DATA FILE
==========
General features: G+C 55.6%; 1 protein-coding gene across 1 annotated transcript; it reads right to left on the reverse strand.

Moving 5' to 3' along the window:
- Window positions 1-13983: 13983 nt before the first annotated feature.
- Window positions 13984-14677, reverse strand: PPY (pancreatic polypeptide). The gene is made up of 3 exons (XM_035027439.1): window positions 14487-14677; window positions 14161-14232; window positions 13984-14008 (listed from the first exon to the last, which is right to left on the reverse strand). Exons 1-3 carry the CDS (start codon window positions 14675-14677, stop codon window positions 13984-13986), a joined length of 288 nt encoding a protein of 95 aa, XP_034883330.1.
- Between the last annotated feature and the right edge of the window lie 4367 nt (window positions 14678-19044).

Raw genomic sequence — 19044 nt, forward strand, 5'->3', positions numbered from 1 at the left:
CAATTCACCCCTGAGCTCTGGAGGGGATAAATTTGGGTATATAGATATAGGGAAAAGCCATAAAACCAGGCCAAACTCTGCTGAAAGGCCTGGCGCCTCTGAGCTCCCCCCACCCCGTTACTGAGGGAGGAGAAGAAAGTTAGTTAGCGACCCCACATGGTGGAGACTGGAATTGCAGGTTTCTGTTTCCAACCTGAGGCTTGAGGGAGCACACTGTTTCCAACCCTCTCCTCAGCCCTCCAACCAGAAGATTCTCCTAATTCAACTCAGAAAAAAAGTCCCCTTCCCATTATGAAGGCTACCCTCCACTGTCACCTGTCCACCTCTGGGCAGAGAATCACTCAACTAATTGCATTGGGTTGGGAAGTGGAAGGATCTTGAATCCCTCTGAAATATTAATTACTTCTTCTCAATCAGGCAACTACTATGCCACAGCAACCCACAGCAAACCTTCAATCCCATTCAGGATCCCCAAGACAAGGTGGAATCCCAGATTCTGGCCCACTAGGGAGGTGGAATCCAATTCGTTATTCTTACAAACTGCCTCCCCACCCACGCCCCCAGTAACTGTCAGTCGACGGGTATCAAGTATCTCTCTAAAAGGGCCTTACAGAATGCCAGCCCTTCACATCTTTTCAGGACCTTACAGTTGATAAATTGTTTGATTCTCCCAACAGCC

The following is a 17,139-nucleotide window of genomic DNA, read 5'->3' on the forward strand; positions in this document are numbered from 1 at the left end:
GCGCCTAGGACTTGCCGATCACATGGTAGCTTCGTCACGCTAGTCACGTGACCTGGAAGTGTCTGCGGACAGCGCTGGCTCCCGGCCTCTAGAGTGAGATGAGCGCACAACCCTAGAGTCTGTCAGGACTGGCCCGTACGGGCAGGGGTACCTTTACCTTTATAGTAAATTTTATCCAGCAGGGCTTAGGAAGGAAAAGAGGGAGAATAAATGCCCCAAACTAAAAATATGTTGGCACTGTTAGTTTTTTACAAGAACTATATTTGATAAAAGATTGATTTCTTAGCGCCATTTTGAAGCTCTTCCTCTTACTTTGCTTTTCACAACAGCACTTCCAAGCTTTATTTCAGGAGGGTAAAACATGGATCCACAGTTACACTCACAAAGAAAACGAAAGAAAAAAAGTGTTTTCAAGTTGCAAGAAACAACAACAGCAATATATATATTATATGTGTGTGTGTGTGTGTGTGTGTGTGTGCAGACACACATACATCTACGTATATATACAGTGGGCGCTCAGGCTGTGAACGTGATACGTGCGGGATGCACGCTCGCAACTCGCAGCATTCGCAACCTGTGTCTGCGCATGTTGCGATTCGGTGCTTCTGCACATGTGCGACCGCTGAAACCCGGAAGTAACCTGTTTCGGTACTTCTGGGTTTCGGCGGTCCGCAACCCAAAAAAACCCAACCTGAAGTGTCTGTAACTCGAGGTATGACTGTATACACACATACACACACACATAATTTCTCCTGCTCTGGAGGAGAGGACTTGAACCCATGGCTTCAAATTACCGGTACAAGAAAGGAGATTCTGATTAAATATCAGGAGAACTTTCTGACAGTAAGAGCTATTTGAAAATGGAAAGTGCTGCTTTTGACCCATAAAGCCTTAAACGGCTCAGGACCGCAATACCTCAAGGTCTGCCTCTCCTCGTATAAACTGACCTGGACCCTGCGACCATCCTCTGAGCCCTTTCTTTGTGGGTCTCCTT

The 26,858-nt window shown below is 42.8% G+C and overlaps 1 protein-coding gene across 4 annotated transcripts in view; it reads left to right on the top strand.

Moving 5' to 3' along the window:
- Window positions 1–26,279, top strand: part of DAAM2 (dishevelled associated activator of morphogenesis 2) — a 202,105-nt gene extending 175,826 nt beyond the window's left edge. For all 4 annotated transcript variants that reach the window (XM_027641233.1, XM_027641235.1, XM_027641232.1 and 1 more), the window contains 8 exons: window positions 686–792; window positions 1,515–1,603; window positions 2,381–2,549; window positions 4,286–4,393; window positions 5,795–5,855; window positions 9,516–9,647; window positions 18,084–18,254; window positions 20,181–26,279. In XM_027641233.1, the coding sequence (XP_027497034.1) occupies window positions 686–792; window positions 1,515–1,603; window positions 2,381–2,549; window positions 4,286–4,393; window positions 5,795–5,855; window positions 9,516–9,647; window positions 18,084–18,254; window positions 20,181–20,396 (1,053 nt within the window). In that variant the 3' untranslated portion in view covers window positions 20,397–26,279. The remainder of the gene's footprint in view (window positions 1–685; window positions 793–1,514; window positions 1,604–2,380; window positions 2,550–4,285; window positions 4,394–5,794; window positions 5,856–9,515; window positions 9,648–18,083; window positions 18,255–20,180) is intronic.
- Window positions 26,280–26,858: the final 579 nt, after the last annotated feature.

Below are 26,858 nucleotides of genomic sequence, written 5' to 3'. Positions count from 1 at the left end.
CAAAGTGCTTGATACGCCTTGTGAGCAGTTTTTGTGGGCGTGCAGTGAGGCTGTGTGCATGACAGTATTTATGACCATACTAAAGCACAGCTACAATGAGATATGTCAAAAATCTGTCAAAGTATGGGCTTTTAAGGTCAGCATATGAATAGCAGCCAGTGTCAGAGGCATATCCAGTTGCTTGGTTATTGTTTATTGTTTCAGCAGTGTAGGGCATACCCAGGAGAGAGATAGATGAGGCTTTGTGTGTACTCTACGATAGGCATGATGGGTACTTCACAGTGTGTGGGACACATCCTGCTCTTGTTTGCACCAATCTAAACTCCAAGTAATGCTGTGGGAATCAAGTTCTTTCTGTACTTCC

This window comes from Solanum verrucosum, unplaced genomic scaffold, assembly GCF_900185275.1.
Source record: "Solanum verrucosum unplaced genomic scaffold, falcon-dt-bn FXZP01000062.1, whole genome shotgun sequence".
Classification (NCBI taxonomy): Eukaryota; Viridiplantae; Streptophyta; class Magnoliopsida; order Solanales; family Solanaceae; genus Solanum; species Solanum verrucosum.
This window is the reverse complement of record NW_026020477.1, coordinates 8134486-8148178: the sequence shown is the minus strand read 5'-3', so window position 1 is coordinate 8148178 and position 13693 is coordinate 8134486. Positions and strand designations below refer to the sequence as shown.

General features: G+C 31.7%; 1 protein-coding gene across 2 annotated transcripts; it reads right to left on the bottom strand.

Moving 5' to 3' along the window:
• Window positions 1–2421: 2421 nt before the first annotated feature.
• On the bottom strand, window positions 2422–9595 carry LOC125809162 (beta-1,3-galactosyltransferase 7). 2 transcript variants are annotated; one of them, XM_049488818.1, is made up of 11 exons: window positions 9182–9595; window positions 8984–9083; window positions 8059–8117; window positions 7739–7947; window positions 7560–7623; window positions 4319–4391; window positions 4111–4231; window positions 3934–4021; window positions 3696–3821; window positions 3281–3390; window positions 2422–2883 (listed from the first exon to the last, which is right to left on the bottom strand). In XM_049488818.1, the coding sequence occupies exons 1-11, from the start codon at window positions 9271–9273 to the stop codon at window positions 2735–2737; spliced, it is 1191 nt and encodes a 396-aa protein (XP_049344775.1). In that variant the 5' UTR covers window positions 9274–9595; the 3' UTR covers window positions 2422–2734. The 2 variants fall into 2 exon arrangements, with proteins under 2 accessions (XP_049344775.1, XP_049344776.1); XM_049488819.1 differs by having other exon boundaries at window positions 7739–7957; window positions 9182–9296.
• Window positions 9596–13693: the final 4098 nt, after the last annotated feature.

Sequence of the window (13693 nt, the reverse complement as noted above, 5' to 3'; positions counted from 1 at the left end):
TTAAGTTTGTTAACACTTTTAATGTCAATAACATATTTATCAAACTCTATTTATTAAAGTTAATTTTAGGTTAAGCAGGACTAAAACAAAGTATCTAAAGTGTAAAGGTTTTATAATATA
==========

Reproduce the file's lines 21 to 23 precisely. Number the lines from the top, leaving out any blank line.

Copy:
Moving 5' to 3' along the window:
• Window positions 1–2421: 2421 nt before the first annotated feature.
• On the bottom strand, window positions 2422–9595 carry LOC125809162 (beta-1,3-galactosyltransferase 7). 2 transcript variants are annotated; one of them, XM_049488818.1, is made up of 11 exons: window positions 9182–9595; window positions 8984–9083; window positions 8059–8117; window positions 7739–7947; window positions 7560–7623; window positions 4319–4391; window positions 4111–4231; window positions 3934–4021; window positions 3696–3821; window positions 3281–3390; window positions 2422–2883 (listed from the first exon to the last, which is right to left on the bottom strand). In XM_049488818.1, the coding sequence occupies exons 1-11, from the start codon at window positions 9271–9273 to the stop codon at window positions 2735–2737; spliced, it is 1191 nt and encodes a 396-aa protein (XP_049344775.1). In that variant the 5' UTR covers window positions 9274–9595; the 3' UTR covers window positions 2422–2734. The 2 variants fall into 2 exon arrangements, with proteins under 2 accessions (XP_049344775.1, XP_049344776.1); XM_049488819.1 differs by having other exon boundaries at window positions 7739–7957; window positions 9182–9296.